Now imagine this, imagine a future where students who are going through the learning process are actually holding NFTs as certificates to prove that they’ve actually learned what they needed to learn. So, these are interchangeable, they’re on the blockchain and slowly, this is how the Web3 ecosystem can even be integrated into the normal education system. It’s through gamification, and it’s also through using NFTs as verification of your learning journey and also like reward cuts, basically.

Anita Mlakar: 44:25

There is another thing, Alice, I’m sure we all agree on that. To do all that gaming, education, everything on Web3, connection, connectivity is very important. How are you, let’s say coping with these challenges in Africa, because this is what 3air actually doing, connecting the unconnected. How is the situation? How do you see it?

Alice Anangi: 44:52

So, actually, very recently, I was involved in the Mobile World Congress Discussion, and this was actually a major topic. It recently happened in Kigali, early last month. Where now, for the very first time, startups were in emerging technology who actually brought to the same seating table with the leaders who are in mobile connectivity and the mobile communication system.


Why was this done? It was done because it was clearly seen that there’s a huge gap. And a need in as far as connectivity is concerned, especially to make sure that Africa is not left behind in as far as now the digital transformation is concerned. So, for the very first time, we actually got to sit on the same table with the leaders, industry leaders and mobile connectivity, and talked, speak about our project, speak about the challenges that our projects are having the impacts that connectivity has, in as far as giving accessibility to the end users who would benefit so much from these particular projects that are in emerging technologies. Also, to hear out the industry leaders in as far as the challenges they’re experiencing, in as far as the usage gap is concerned, because there is a usage gap.


Connectivity in Africa could be good. However, we have a handful of users probably because of lack of education, or maybe language barrier, or just they choose not to adopt and connect. Basically, it becomes also a very big challenge for the mobile operators and mobile connectivity service providers to scale and also invest more in as far as connectivity is concerned until you solve that usage gap.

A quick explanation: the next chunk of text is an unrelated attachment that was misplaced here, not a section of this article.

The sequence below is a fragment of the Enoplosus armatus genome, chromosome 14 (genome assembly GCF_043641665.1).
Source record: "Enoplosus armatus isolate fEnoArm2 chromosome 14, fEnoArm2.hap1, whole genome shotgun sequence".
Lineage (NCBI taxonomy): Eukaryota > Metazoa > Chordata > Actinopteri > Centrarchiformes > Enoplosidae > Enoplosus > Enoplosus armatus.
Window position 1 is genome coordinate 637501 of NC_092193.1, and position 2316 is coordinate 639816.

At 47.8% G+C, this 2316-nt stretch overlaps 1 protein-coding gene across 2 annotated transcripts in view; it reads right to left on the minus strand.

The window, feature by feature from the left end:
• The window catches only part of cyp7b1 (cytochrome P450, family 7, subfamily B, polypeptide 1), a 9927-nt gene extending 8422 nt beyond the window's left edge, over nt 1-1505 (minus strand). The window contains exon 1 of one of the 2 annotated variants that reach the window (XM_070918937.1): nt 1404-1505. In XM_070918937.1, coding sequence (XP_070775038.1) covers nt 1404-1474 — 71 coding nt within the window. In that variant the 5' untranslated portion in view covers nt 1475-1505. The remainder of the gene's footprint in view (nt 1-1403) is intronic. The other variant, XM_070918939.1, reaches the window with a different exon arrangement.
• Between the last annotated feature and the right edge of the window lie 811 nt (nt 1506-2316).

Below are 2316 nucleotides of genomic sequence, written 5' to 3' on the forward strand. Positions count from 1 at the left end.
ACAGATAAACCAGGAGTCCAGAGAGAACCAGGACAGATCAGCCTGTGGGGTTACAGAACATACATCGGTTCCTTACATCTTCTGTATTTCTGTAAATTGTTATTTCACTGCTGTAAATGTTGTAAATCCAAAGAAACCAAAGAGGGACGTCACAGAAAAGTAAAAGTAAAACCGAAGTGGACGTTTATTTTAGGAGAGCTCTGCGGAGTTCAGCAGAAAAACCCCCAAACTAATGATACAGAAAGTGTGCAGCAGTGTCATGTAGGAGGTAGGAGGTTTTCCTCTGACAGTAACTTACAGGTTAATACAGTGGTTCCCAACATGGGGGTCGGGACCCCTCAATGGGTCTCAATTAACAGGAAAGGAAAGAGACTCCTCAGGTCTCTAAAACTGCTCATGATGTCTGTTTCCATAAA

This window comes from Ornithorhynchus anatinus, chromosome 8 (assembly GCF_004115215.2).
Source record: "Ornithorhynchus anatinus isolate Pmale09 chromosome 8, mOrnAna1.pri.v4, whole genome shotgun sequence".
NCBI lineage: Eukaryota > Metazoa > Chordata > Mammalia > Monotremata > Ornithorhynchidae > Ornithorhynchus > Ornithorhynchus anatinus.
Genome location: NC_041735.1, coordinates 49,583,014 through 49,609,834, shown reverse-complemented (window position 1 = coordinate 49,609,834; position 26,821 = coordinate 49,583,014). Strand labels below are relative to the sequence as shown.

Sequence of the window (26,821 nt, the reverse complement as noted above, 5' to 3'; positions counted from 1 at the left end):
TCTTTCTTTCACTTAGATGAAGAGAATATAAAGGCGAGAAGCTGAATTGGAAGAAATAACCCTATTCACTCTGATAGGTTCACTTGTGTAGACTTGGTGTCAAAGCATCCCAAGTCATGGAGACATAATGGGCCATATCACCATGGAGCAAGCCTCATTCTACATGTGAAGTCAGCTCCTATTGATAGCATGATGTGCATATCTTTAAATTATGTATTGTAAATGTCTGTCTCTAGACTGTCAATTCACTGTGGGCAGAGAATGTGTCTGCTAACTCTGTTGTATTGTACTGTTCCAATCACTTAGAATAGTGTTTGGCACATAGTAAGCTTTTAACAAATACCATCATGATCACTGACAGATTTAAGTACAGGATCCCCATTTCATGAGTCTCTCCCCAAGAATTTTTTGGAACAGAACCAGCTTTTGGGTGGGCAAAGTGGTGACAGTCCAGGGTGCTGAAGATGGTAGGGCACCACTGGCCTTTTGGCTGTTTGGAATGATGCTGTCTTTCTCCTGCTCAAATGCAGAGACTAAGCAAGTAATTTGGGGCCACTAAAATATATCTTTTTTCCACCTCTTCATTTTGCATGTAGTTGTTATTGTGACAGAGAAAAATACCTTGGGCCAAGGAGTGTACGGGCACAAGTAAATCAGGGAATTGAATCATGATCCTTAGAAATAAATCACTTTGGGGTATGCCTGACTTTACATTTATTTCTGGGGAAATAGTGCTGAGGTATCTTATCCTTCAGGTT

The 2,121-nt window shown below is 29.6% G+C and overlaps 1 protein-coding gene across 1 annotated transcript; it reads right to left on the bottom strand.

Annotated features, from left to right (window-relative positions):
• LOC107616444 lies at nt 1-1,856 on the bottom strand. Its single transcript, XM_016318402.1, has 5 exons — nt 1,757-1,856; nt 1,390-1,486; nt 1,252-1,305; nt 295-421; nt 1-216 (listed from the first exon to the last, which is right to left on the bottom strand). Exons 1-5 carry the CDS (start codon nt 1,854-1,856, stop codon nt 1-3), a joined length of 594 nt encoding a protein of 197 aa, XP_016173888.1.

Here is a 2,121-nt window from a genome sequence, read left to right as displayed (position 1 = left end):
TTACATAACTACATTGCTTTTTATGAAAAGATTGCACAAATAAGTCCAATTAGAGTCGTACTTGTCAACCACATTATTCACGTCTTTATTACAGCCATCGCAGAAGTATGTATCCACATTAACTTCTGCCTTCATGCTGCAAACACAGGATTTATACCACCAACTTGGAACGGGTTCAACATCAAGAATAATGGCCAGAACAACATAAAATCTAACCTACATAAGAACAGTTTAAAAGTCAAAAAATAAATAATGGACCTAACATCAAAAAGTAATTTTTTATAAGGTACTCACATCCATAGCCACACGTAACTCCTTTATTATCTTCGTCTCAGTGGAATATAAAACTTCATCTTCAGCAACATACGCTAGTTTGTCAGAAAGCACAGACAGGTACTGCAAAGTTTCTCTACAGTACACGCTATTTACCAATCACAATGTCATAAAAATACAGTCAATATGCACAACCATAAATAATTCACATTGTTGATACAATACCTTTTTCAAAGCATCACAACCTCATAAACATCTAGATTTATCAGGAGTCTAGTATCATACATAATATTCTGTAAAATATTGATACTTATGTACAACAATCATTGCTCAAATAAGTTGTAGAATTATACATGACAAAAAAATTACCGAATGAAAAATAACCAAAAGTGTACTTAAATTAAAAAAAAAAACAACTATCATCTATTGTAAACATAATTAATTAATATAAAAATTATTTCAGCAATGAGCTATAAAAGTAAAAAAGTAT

From my perspective, I think, in as far as the usage gap is concerned, it’s more going back to the community, we have to go back to the ground to the community, we have to get certain community leaders within that space to actually create more education to the people so that the people cannot see connectivity as a threat, however, they can see connectivity as something that actually comes to help them and scale them up economically, give them access to some of the opportunities that the rest of us are having that they do not have.


Another challenge is also devices also because we know not all users can be able to afford as much as we try and make it very affordable as equipment vendors and connectivity providers. The cost of mobile devices also needs to be looked into. Can we come up with collaborative models? Between innovators and producers on mobile devices, instead of actually having to charge these users for their mobile devices? Can we come up with a model that works in that maybe we can have applications installed that we know will be of value to these users and have a revenue shareholder in place? Or, you know, it’s open for discussion, because there’s that challenge that really needs to be solved. And both the innovators and also the vendors that are responsible for the manufacture of these devices and distribution of these devices. This is a challenge that actually needs to be looked into. So I think we need to create more collaborative spaces and come up with new business models that can solve this problem in the long term.